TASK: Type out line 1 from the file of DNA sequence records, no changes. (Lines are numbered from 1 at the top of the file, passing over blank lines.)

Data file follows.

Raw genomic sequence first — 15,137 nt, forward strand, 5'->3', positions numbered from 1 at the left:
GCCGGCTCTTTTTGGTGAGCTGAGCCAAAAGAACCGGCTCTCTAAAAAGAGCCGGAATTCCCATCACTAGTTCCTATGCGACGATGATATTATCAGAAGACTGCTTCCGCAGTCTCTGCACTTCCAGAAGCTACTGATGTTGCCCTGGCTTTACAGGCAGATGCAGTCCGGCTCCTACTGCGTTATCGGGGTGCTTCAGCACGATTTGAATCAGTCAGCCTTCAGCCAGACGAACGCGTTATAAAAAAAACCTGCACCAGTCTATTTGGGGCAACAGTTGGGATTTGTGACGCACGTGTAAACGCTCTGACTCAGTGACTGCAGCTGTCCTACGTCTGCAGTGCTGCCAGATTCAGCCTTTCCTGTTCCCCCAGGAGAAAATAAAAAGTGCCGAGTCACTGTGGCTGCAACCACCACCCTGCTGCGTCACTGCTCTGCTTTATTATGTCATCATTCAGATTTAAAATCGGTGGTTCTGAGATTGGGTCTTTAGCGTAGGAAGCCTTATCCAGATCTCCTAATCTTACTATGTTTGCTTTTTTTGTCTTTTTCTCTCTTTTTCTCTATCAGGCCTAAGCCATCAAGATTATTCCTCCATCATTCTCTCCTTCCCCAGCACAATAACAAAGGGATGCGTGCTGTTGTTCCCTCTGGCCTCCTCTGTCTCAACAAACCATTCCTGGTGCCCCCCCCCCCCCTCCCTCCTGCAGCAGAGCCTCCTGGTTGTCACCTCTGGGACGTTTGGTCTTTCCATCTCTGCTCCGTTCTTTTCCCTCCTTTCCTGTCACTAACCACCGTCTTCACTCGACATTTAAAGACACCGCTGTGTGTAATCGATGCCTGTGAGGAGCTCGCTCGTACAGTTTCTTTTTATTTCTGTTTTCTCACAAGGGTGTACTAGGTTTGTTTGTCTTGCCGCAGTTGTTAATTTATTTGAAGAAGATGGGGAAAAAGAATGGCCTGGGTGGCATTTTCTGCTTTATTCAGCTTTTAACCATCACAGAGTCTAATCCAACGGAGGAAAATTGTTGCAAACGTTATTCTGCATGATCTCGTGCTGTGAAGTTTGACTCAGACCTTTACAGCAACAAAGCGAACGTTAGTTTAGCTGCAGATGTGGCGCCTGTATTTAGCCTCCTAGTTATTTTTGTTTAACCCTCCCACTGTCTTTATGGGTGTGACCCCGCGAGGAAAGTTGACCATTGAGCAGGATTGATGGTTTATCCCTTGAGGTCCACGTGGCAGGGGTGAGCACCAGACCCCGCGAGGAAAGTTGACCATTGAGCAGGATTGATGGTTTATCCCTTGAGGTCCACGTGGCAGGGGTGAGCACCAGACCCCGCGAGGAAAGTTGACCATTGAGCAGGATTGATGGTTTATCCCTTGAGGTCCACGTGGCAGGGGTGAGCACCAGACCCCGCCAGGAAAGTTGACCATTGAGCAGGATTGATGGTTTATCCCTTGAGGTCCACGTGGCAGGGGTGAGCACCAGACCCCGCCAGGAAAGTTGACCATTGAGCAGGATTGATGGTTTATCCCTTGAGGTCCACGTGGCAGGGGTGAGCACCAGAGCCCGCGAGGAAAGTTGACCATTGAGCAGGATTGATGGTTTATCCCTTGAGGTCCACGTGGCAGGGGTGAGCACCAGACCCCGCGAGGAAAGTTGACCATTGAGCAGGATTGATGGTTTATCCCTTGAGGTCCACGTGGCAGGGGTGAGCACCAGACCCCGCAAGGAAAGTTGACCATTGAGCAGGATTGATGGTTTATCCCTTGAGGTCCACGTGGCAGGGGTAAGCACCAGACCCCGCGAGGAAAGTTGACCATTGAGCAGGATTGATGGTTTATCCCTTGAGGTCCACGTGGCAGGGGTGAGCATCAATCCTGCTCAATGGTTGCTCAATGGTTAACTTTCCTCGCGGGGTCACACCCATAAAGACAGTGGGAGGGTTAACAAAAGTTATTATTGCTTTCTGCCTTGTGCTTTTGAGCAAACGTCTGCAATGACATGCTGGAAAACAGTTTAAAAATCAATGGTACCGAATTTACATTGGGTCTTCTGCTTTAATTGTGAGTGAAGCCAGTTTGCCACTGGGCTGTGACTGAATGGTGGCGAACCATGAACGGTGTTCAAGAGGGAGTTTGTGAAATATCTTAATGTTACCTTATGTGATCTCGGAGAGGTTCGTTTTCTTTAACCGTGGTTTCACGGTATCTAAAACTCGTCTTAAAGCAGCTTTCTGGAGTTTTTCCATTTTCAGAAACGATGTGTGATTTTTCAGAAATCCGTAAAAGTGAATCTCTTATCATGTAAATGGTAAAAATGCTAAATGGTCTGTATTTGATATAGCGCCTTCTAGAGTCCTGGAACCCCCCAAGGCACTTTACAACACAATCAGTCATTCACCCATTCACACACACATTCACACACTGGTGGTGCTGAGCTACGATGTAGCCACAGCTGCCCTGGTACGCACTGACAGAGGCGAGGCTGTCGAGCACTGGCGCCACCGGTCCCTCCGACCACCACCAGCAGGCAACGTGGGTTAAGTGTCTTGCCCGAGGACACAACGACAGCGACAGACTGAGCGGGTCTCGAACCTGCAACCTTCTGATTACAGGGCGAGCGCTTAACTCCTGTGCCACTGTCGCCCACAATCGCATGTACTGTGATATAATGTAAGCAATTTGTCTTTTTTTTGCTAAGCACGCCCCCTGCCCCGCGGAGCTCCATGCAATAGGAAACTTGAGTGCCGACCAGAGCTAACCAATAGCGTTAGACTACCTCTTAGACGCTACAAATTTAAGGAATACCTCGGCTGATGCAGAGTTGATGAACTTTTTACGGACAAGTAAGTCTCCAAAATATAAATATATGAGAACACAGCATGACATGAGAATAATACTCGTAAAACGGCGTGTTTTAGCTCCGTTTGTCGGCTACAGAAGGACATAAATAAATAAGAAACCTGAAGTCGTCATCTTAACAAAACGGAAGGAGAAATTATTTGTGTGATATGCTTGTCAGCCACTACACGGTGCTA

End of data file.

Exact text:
Raw genomic sequence first — 15,137 nt, forward strand, 5'->3', positions numbered from 1 at the left: